‘Like coming home’ – For 150 years, Emmanuel Episcopal has been spiritual sanctuary | TheUnion.com
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‘Like coming home’ – For 150 years, Emmanuel Episcopal has been spiritual sanctuary

They arrived in droves a century and a half ago, fueled by their appetite for gold and glory.

And as they carved out a hardscrabble lifestyle, the Cornish miners and wayward prospectors from points east soon realized their spiritual appetites needed to be satisfied, as well.

And so it is a work in progress, celebrated by the members of Grass Valley’s Emmanuel Episcopal Church who every Sunday gather under rafters erected by their forebears during the town’s earliest days.



“The story of the church is one that has ebbed and flowed with the times of Grass Valley,” said Gage McKinney, author of a book, “Crosses in a Gold Field” that chronicles the history of the Emmanuel Episcopal Church as it relates to the town’s evolution.

On April 24, members of the church will gather to commemorate the day in 1855 when members drew up a constitution for Emmanuel Episcopal. It’s also a celebration for present-day members paying tribute to the contributions of the past.




The physical church began when leaders of the Gold Hill Mining Company deeded a patch of land on Church Street to the leaders of Emmanuel Episcopal in December 1856, on the condition a house of the Lord be built on the land within 18 months.

Church leaders completed the building with the help of $6,000 collected by miners who handed wads of cash and gold nuggets to horseback-riding women of the church who visited the various claims.

The money was used to assemble the wooden planks dominating the carpenter Gothic-style building that retired Maj. Gen. Orlo K. Steele has been attending for 60 years.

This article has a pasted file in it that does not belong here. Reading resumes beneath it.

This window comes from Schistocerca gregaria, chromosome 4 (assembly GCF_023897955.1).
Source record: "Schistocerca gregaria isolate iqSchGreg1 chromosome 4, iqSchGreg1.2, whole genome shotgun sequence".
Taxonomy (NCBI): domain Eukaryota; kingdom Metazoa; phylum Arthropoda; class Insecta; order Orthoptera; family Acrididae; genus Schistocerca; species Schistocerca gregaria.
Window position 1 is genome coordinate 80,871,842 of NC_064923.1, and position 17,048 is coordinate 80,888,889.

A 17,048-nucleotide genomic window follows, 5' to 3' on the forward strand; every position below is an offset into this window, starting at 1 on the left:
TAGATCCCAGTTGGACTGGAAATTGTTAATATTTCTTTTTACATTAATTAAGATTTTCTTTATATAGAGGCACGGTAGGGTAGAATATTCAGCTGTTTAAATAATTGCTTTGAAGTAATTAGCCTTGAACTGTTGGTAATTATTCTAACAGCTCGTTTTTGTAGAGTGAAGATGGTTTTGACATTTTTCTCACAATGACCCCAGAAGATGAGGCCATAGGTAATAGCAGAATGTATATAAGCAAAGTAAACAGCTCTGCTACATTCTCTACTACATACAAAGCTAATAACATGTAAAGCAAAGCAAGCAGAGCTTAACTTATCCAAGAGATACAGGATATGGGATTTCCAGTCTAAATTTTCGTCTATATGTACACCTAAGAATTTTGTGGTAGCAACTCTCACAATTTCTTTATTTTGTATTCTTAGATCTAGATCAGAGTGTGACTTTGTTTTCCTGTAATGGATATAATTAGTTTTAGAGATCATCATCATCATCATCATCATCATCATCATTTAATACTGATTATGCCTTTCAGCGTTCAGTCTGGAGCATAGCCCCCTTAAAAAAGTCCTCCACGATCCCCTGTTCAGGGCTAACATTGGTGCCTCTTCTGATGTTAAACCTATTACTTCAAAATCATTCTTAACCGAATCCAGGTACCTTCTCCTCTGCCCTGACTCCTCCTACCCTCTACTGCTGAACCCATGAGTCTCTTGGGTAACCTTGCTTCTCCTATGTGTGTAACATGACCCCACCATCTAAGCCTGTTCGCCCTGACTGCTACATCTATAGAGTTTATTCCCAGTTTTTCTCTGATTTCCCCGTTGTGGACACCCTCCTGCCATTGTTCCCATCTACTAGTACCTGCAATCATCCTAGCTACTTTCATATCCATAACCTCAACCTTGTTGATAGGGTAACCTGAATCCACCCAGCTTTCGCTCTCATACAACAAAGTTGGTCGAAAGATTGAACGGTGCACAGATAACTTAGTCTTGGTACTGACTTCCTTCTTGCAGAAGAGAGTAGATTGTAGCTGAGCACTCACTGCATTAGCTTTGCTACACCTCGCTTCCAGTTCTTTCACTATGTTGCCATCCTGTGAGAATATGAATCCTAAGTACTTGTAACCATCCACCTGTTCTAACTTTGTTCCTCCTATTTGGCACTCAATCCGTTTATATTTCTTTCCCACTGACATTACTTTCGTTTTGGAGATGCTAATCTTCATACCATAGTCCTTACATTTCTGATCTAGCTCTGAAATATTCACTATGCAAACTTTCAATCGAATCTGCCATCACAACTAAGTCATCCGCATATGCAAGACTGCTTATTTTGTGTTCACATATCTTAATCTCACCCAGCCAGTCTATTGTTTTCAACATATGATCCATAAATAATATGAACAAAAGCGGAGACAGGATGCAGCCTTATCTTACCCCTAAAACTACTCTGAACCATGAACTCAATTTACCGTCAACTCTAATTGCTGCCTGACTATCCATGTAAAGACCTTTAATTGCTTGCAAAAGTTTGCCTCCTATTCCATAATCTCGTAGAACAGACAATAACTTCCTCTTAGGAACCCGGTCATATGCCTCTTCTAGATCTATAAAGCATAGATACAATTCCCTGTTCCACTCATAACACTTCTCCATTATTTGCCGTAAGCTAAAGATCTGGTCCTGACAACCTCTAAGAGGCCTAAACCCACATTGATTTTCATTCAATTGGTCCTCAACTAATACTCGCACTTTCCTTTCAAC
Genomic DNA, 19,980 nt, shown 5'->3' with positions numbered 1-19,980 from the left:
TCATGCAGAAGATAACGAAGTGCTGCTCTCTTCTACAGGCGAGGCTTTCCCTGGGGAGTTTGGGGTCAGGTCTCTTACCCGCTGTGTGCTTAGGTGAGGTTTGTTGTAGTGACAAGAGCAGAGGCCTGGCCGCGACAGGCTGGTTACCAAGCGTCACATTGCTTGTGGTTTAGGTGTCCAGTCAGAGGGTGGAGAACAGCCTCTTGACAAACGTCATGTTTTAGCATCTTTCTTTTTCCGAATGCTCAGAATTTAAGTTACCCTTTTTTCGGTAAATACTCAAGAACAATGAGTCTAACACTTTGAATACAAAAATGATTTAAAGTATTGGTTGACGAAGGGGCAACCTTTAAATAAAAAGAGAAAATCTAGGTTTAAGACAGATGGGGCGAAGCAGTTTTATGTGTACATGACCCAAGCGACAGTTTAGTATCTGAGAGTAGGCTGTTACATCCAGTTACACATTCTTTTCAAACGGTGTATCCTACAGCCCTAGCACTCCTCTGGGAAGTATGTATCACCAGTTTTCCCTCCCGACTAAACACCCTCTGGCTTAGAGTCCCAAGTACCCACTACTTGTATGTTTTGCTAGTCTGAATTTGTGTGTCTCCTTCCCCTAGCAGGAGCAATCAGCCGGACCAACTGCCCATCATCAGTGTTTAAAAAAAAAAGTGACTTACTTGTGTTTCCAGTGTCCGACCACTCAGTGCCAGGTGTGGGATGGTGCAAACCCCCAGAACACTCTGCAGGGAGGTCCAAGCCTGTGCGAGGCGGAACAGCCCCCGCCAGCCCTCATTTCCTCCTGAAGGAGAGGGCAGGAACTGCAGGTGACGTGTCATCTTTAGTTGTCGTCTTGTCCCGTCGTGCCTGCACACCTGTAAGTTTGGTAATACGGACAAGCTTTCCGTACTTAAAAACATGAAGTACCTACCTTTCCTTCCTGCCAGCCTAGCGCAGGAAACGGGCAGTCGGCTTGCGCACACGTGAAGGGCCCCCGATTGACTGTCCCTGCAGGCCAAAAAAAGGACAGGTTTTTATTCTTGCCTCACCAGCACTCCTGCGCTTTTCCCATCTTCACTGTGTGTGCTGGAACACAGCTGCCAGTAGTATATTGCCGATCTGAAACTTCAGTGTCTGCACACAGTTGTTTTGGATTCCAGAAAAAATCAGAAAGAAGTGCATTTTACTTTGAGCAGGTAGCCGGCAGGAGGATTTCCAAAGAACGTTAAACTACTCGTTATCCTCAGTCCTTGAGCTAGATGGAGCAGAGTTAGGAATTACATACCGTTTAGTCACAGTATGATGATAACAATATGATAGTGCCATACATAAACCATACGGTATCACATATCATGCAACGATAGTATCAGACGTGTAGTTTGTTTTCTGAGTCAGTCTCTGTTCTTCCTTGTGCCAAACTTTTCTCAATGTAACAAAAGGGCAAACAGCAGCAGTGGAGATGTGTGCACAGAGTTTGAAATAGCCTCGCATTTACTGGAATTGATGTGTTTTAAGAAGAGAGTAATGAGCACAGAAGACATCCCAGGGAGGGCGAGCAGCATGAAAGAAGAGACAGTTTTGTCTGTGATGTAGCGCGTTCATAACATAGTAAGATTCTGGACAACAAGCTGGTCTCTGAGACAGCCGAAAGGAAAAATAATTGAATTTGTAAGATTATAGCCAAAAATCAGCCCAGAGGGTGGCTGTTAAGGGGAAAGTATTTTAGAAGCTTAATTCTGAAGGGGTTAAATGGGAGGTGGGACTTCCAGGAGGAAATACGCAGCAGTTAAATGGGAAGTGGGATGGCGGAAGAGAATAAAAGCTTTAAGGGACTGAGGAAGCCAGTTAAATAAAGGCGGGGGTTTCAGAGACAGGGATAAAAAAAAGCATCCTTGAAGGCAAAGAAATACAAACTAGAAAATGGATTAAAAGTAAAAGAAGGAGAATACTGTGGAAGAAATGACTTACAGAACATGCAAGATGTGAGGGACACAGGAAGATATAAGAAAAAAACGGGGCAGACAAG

“It’s kind of nice to get the chance to tell the story of our church,” said Steele, whose earliest memories of the church include his time as an acolyte under the Rev. Frank Buck in the mid-1940s.

Steele and a group of church members have for two years been assembling a history of the church culled through notes of the church vestry dating back to the 1890s. They’ve combed the state’s historical archives and sought the help of people like McKinney, a Sunnyvale resident whose frequent trips to the church and whose family’s background as Idaho-Maryland Mine workers form the basis for his book.

The church, McKinney said, is a response to God’s love for the members of Emmanuel Episcopal.

Steele has returned that love several times over. He still remembers Buck as a powerful figure who grew membership in the church during a time when the mines flourished.

“I can still hear him in his sermons, about being in the Middle East and walking the path Jesus walked. They guided me, and they had an enduring influence on my life,” said Steele, 72.

Buck served just seven years as rector, yet church members honor his memory by gathering after each Sunday service and holding large meetings in Frank Buck Hall adjacent the church.

Today, the 150 families who attend Emmanuel Episcopal are part of a lineage that includes some of the most prominent names in Grass Valley.